R O A D to wellbeing

Welcome to Hyder Psychotherapy & Associates

Jacob Hyder MSW, RSW, Registered Social Worker offering remote Psychotherapy (focusing on University/College students, and families suffering from addiction), EMDR and in agency or private Clinical Supervision (for CRPO applicants)


In the press

Jacob Hyder appears in several publications giving professional advice

Healing writing and psychotherapy

Dreamers Magazine · ISSUE 6 · Month 00, 0000

"Highly acclaimed Oakville based Psychotherapist and registered Social Worker, Jacob Hyder, has advanced training and experience in trauma counselling, addiction and recovery, mental health and family and couples therapy, as well as psychottherapy expertise in almost all other areas of treatment. Award winning and with 20+ years of experience in social work, he has also appeared on numerous TV programs and documentaries, as well as on the news, and in various magazines."


Let’s (not) talk about sex

Java Nguyen · THIS · February 3, 2014

"It doesn’t help that sex is such a taboo subject, period. Because of this people want to be careful about what they say, says Jacob Hyder, a Toronto psychotherapist. People don’t want to look like they don’t know enough about the issue, says Hyder. They fear appearing insensitive, ignorant or bigoted."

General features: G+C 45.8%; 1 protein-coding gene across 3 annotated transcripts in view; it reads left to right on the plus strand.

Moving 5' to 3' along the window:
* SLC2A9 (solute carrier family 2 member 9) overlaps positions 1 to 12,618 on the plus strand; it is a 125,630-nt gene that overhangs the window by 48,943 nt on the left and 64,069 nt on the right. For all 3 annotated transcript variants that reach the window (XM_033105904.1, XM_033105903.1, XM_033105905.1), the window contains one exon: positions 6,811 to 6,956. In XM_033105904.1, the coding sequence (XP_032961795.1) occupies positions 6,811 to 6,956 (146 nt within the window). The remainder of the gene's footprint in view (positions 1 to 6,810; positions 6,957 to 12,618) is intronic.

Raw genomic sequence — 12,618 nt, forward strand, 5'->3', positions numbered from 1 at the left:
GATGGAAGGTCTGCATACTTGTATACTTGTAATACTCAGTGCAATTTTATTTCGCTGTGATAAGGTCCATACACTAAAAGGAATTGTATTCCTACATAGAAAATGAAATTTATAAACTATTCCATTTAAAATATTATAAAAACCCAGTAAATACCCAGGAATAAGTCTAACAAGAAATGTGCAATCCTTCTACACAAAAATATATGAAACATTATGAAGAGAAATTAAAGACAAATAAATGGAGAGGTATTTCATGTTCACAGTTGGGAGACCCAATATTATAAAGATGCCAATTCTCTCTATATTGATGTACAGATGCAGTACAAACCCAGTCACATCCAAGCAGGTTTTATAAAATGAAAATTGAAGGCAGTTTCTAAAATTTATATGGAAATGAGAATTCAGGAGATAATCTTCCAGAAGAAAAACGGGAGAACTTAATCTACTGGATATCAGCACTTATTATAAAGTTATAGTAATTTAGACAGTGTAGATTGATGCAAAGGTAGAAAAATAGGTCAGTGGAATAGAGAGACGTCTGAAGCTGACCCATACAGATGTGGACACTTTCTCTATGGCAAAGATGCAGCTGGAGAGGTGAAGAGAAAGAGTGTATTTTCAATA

How to get the most out of your therapy sessions

RJ Skinner · CBC Life · July 12, 2019

“While the therapist is naturally the expert, therapy sessions are a two way street, and it's crucial that the patient also brings their best to the table, to make it a fruitful endeavour for both parties. We reached out registered psychotherapist and success coach Hina Khan, and Jacob Hyder, a Toronto/Oakville-based psychotherapist and clinical social worker, to find out what we should do before, during and after sitting on the couch.”


Saying goodbye in a healthy way

Lisa Machado · www.healthing.ca · February 14, 2020

“Embrace the grief,” says Oakville-based psychologist and registered clinical social worker Jacob Hyder. “The longer you don’t face the loss, the longer it takes to get through it.” Hyder is referring to denial, the sense that the loss isn’t happening, which helps to numb the pain. But it doesn’t do much to move us forward. Denial is the first in, what he says, are five stages of grief.”